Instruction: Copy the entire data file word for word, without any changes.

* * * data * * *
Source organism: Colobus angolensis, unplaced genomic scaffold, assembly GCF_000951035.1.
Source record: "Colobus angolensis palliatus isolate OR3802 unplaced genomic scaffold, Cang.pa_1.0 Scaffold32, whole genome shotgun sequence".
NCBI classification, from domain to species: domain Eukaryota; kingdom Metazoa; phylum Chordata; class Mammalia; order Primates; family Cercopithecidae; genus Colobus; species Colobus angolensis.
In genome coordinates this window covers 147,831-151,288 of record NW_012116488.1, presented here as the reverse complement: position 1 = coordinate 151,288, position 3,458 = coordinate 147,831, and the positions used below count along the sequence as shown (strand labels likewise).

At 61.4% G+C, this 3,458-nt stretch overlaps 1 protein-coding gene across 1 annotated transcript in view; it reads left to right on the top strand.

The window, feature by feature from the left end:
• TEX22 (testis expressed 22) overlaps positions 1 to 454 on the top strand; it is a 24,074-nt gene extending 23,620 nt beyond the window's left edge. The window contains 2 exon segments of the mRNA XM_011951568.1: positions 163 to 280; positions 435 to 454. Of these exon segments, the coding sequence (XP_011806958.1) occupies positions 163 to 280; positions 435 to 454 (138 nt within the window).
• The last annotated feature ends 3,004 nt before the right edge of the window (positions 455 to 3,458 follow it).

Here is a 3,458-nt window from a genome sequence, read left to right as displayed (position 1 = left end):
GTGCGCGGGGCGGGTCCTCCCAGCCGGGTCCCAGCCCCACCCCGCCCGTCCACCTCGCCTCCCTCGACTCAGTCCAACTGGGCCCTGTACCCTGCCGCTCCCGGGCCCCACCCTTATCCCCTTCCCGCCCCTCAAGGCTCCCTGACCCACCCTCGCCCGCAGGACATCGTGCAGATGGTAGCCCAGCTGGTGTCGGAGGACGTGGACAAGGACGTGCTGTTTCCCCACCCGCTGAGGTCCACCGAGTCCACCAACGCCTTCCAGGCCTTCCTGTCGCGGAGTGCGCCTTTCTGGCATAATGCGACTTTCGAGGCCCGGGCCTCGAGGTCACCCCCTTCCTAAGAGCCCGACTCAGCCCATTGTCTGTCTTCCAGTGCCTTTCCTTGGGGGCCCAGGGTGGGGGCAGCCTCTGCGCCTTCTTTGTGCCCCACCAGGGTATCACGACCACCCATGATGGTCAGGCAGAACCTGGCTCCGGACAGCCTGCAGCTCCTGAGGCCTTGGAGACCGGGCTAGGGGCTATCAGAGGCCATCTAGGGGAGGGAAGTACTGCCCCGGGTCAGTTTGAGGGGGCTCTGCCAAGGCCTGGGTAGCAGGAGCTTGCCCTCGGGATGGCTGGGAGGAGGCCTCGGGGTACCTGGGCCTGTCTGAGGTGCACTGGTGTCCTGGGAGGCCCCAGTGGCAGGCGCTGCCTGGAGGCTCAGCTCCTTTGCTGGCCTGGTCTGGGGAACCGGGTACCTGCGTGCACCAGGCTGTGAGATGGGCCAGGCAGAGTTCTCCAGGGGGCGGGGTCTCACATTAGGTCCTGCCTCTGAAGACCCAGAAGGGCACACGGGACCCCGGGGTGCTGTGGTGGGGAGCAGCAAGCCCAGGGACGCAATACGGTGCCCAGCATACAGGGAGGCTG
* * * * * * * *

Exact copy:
Source organism: Colobus angolensis, unplaced genomic scaffold, assembly GCF_000951035.1.
Source record: "Colobus angolensis palliatus isolate OR3802 unplaced genomic scaffold, Cang.pa_1.0 Scaffold32, whole genome shotgun sequence".
NCBI classification, from domain to species: domain Eukaryota; kingdom Metazoa; phylum Chordata; class Mammalia; order Primates; family Cercopithecidae; genus Colobus; species Colobus angolensis.
In genome coordinates this window covers 147,831-151,288 of record NW_012116488.1, presented here as the reverse complement: position 1 = coordinate 151,288, position 3,458 = coordinate 147,831, and the positions used below count along the sequence as shown (strand labels likewise).

At 61.4% G+C, this 3,458-nt stretch overlaps 1 protein-coding gene across 1 annotated transcript in view; it reads left to right on the top strand.

The window, feature by feature from the left end:
• TEX22 (testis expressed 22) overlaps positions 1 to 454 on the top strand; it is a 24,074-nt gene extending 23,620 nt beyond the window's left edge. The window contains 2 exon segments of the mRNA XM_011951568.1: positions 163 to 280; positions 435 to 454. Of these exon segments, the coding sequence (XP_011806958.1) occupies positions 163 to 280; positions 435 to 454 (138 nt within the window).
• The last annotated feature ends 3,004 nt before the right edge of the window (positions 455 to 3,458 follow it).

Here is a 3,458-nt window from a genome sequence, read left to right as displayed (position 1 = left end):
GTGCGCGGGGCGGGTCCTCCCAGCCGGGTCCCAGCCCCACCCCGCCCGTCCACCTCGCCTCCCTCGACTCAGTCCAACTGGGCCCTGTACCCTGCCGCTCCCGGGCCCCACCCTTATCCCCTTCCCGCCCCTCAAGGCTCCCTGACCCACCCTCGCCCGCAGGACATCGTGCAGATGGTAGCCCAGCTGGTGTCGGAGGACGTGGACAAGGACGTGCTGTTTCCCCACCCGCTGAGGTCCACCGAGTCCACCAACGCCTTCCAGGCCTTCCTGTCGCGGAGTGCGCCTTTCTGGCATAATGCGACTTTCGAGGCCCGGGCCTCGAGGTCACCCCCTTCCTAAGAGCCCGACTCAGCCCATTGTCTGTCTTCCAGTGCCTTTCCTTGGGGGCCCAGGGTGGGGGCAGCCTCTGCGCCTTCTTTGTGCCCCACCAGGGTATCACGACCACCCATGATGGTCAGGCAGAACCTGGCTCCGGACAGCCTGCAGCTCCTGAGGCCTTGGAGACCGGGCTAGGGGCTATCAGAGGCCATCTAGGGGAGGGAAGTACTGCCCCGGGTCAGTTTGAGGGGGCTCTGCCAAGGCCTGGGTAGCAGGAGCTTGCCCTCGGGATGGCTGGGAGGAGGCCTCGGGGTACCTGGGCCTGTCTGAGGTGCACTGGTGTCCTGGGAGGCCCCAGTGGCAGGCGCTGCCTGGAGGCTCAGCTCCTTTGCTGGCCTGGTCTGGGGAACCGGGTACCTGCGTGCACCAGGCTGTGAGATGGGCCAGGCAGAGTTCTCCAGGGGGCGGGGTCTCACATTAGGTCCTGCCTCTGAAGACCCAGAAGGGCACACGGGACCCCGGGGTGCTGTGGTGGGGAGCAGCAAGCCCAGGGACGCAATACGGTGCCCAGCATACAGGGAGGCTG